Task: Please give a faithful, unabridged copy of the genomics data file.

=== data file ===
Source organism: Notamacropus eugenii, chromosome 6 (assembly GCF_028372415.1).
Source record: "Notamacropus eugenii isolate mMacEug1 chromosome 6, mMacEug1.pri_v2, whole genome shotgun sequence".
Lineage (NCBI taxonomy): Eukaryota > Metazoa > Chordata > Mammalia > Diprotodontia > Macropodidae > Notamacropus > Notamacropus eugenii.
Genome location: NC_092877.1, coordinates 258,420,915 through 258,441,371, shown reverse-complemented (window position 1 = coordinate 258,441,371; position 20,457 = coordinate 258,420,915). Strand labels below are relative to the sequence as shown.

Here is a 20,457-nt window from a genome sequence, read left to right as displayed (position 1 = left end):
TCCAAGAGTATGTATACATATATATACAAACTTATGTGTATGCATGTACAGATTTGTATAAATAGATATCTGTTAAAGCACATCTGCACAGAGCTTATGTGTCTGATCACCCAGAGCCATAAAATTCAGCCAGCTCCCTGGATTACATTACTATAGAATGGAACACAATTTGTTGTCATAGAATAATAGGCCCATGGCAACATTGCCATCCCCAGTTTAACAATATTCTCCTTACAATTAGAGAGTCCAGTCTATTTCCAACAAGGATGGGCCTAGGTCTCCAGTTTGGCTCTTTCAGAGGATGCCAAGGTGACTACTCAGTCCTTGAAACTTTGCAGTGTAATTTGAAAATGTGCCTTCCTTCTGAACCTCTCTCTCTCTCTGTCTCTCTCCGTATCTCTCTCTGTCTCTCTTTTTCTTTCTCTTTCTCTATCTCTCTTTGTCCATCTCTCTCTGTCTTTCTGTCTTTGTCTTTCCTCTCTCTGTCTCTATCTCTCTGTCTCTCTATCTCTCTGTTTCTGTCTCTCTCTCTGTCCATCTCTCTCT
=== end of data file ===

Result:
Source organism: Notamacropus eugenii, chromosome 6 (assembly GCF_028372415.1).
Source record: "Notamacropus eugenii isolate mMacEug1 chromosome 6, mMacEug1.pri_v2, whole genome shotgun sequence".
Lineage (NCBI taxonomy): Eukaryota > Metazoa > Chordata > Mammalia > Diprotodontia > Macropodidae > Notamacropus > Notamacropus eugenii.
Genome location: NC_092877.1, coordinates 258,420,915 through 258,441,371, shown reverse-complemented (window position 1 = coordinate 258,441,371; position 20,457 = coordinate 258,420,915). Strand labels below are relative to the sequence as shown.

Here is a 20,457-nt window from a genome sequence, read left to right as displayed (position 1 = left end):
TCCAAGAGTATGTATACATATATATACAAACTTATGTGTATGCATGTACAGATTTGTATAAATAGATATCTGTTAAAGCACATCTGCACAGAGCTTATGTGTCTGATCACCCAGAGCCATAAAATTCAGCCAGCTCCCTGGATTACATTACTATAGAATGGAACACAATTTGTTGTCATAGAATAATAGGCCCATGGCAACATTGCCATCCCCAGTTTAACAATATTCTCCTTACAATTAGAGAGTCCAGTCTATTTCCAACAAGGATGGGCCTAGGTCTCCAGTTTGGCTCTTTCAGAGGATGCCAAGGTGACTACTCAGTCCTTGAAACTTTGCAGTGTAATTTGAAAATGTGCCTTCCTTCTGAACCTCTCTCTCTCTCTGTCTCTCTCCGTATCTCTCTCTGTCTCTCTTTTTCTTTCTCTTTCTCTATCTCTCTTTGTCCATCTCTCTCTGTCTTTCTGTCTTTGTCTTTCCTCTCTCTGTCTCTATCTCTCTGTCTCTCTATCTCTCTGTTTCTGTCTCTCTCTCTGTCCATCTCTCTCT